The tools could be made better but with 38yrs doing this stuff I’ve learned how to make stuff work.
SUR&R sells many types of line adapters available through Amazon and Rock auto.
I’ve found very creative ways to economically repair rusty lines on plow trucks. I stock and restock most all the ends and hose needed, even recently bought their kit for the larger 12mm tubing for the Duramax diesels (they rust too).
Wish I saw this post earlier as I’d have given you some more coaching on the fuel ends you may need.
Sounds like you had success on the caliper bolt.
Feel free to text 815-482-0967 if you’re in need of coaching.
I too am in my late 50’s and have been doing this as a career since a teenager.
Still, there are the few that throw me once in a while. 😁
great post.

I wish you had seen this sooner I'm in Palatine and would have just paid you to do it. whne you are doing one repair and it goes south its frustrating, but I usually work my way through it. But when both of these "simple maintenance items" went south at the same time and my daughter needed it for a daily driver, I got to the point that I didn't want to cut the flexible part of the fuel line and possibly make it worse for the shop that I had it towed to.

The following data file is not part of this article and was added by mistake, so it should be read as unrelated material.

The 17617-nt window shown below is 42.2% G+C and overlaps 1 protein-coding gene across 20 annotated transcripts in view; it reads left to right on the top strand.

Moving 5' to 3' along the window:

Plus, I had already taken two gasoline baths while laying on the floor under the filter and just wasn't looking forward to another episode of the Ford Fuel torture where it slowly drips gas on you while you are forced to lay under it.

And as a bonus I fighting alternator problem on an 81 VW rabbit convertible. I ordered both a voltage regulator and another alternator just in case. The drawing for the two wire VR show the wires reversed from the way the old VR was. The new alternator had a longer pulley extension that the old alternator even though they were the exact same part number. So it had been a rough week.